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The Higher Gossip

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So, it’s Saturday morning on a long week end, and I’m doing–nothing.

Well, working.  I’m always working.  But other than that, I’m finishing one book, starting another, and complaining because there does not seem to be an ANTM marathon when there usually is one.

But I have been thinking, reading the comments, and some of the e-mails, about what it means to “like” a book.

Let’s start with the Trollope, which I have (almost) just finished.  The (almost) is because I actually have about five pages left.  I would have finished them before I started in here, but the machines were beeping at me, and I felt compelled to do things. 

The Way We Live Now–in fact, all of Trollope, as well as all of Henry James, all of Jane Austen, all of most of the nineteenth century classics in English, French and Russian–is an example of what was called, when I was in graduate school, “the higher gossip.” 

That is, these are books that are about the private lives of (mostly) middle class people, who they marry, who they fall in love with, what they do about their lives and their careers and their hopes and fears and dreams.

A successful novel of this kind makes you intensely interested in the characters, and then lets human nature take its course.  You want to know what happens to Lady Carbury for the same reason you want to know what happens to the woman next door.

There are, of course, other kinds of novels–but it’s really remarkable how even other kinds of novels rely to at least some extent on the higher gossip. 

This intense need we all seem to have to know what our friends and neighbors are up to is the reason why so many mystery series become soap opera extravaganzas where continuing series characters get raped, have their significant others murdered, fall victim to brain tumors, and on and on and on, until you think that if you lived that life, you’d blow your brains out.

For many people, the most important thing is that they should “like” the characters, or at least the main character.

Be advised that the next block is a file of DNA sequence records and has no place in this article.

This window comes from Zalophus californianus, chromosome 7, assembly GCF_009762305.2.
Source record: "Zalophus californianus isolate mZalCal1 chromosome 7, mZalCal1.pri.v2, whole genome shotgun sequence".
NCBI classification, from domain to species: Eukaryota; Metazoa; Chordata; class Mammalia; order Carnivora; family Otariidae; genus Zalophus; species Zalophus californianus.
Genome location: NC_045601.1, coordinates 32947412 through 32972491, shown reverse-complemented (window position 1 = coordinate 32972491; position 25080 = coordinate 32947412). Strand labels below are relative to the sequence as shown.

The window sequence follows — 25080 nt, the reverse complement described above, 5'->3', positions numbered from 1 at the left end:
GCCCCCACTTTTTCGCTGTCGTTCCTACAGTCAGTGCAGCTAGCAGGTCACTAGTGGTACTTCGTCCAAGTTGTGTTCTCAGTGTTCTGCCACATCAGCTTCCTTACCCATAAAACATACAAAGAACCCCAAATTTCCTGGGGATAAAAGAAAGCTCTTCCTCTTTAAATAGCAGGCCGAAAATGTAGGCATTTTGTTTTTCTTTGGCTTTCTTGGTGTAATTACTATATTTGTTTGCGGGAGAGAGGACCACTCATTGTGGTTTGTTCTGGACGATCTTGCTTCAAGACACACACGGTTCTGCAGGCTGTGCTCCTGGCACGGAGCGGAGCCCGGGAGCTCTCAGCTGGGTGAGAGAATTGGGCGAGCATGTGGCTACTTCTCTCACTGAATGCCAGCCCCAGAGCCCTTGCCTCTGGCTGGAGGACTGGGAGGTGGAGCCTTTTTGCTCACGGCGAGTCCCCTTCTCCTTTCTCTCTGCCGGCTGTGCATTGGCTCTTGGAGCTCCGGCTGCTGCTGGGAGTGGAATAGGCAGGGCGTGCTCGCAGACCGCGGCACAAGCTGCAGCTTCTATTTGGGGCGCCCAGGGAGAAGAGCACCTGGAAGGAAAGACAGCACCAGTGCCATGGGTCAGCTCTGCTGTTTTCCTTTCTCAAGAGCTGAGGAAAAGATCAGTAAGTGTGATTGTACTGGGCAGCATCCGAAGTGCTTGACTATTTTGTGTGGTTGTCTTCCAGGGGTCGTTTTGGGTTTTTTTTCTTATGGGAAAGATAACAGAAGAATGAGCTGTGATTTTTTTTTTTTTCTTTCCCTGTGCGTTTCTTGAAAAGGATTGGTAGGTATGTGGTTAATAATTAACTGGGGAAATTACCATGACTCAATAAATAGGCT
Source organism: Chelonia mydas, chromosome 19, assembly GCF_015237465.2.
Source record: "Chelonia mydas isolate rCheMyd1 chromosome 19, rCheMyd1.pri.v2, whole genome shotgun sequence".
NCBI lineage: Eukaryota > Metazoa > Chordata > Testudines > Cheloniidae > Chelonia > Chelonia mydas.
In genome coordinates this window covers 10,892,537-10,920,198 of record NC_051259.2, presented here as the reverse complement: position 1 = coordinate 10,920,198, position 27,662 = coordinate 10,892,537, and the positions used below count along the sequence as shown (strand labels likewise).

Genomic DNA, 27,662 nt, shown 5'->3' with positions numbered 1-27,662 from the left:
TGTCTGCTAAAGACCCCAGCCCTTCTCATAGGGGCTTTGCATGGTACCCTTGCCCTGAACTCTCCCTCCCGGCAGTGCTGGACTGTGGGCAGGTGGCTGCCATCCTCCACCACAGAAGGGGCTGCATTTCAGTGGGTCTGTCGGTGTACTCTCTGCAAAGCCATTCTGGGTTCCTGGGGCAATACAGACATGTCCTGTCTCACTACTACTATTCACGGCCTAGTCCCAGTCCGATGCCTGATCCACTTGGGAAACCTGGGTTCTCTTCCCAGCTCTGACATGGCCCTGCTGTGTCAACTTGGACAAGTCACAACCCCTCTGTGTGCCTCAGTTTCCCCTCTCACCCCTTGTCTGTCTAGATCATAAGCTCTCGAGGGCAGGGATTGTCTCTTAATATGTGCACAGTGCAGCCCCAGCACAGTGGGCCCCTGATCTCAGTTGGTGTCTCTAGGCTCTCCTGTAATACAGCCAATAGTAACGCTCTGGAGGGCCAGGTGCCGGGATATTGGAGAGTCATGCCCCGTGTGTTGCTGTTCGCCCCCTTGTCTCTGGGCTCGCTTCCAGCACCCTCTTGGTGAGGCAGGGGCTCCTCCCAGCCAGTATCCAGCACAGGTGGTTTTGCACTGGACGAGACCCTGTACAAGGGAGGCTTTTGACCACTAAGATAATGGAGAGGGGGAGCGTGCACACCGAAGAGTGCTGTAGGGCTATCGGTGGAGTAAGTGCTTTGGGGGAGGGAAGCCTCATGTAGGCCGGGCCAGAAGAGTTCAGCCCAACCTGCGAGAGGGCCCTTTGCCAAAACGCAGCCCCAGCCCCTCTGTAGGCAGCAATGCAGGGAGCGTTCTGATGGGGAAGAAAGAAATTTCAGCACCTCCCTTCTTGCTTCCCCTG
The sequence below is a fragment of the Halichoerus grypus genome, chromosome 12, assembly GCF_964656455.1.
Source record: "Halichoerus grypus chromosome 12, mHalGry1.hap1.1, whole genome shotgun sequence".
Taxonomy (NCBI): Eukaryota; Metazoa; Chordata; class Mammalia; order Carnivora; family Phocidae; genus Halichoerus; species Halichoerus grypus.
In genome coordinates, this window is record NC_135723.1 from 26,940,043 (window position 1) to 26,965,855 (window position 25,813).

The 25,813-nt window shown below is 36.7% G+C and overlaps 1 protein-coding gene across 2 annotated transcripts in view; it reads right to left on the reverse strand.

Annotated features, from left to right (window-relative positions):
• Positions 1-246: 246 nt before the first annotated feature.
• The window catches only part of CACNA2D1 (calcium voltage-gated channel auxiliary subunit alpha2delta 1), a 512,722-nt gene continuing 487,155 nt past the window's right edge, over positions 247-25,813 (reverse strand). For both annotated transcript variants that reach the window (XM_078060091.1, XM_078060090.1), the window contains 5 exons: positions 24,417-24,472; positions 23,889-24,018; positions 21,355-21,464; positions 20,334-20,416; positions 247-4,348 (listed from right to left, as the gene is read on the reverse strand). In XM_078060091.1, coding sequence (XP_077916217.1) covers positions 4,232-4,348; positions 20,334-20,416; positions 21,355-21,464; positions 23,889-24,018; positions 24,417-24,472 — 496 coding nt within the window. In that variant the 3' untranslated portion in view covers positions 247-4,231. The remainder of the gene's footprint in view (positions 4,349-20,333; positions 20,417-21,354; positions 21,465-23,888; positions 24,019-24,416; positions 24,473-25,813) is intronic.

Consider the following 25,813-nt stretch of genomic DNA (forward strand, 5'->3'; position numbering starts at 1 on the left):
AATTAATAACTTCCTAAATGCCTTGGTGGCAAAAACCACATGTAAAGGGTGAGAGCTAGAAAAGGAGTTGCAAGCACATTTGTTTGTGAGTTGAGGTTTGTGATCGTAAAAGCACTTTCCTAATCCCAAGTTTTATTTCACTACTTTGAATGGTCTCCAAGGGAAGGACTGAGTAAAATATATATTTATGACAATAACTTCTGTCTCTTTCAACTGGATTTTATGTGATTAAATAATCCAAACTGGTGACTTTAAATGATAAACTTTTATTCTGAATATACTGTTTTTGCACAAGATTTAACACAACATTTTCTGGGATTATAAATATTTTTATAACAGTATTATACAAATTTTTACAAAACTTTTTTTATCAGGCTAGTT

I’ll admit that this isn’t true for me.  Lots of characters interest me that I don’t like at all, and if I was going to insist on “attractive” characters, I’d have to stop reading P.D. James.

I have to assume that the “likeability” of characters is important to most readers, though, because so much stress seems to be placed on it by publishers and editors and reviewers.  Writers who are being groomed for bestsellerdom by large commercial publishers are often given a list of things their characters may and may not do–female heroines shouldn’t be divorced, for instance, at least when the series starts. 

It’s requirements like these that make literary readers turn their noses up at “popular trash”–the assumption is that popular books are written to formulas that have nothing to do with the internal integrity of the novel itself, that they’re both manufactured and fake.

And, of course, some of them are.  But the scorn of formula fiction–better term than “popular,” since not all popular fiction is formula, and not all formula fiction actually sells that well–

The scorn of formula fiction comes as loudly from the devoted fans of various genres as it comes from literary types.  Somebody must read the formula stuff, but it’s sometimes hard to figure out who.

Some of what makes us “like” a book is entirely idiosyncratic.  For instance, I have absolutely no use for stories set in rainforests, jungles, or the wild West.  I want as much civilization as I can get.  Even if you give me characters who would interest me as people if I knew them personally, I’ll just fade away if they’re riding around on horses trying to do something serious about the cattle.

I also have very little tolerance for “action” scenes.  I don’t mind it when a shot rings out.  In fact, that can be kind of neat.  I start falling asleep when the fight scene lasts three pages, or there’s a car chase, or a long description of a battle.

Or sex.

When I was twelve years old, I found Mary McCarthy’s The Group, whose chapter two gives and absolute play by play of sexual intercourse.  I found it utterly fascinating.  I brought it to school.  We passed it around.  A girl named Valerie, who usually had a great deal of trouble reading, managed to get through that chapter in two minutes flat.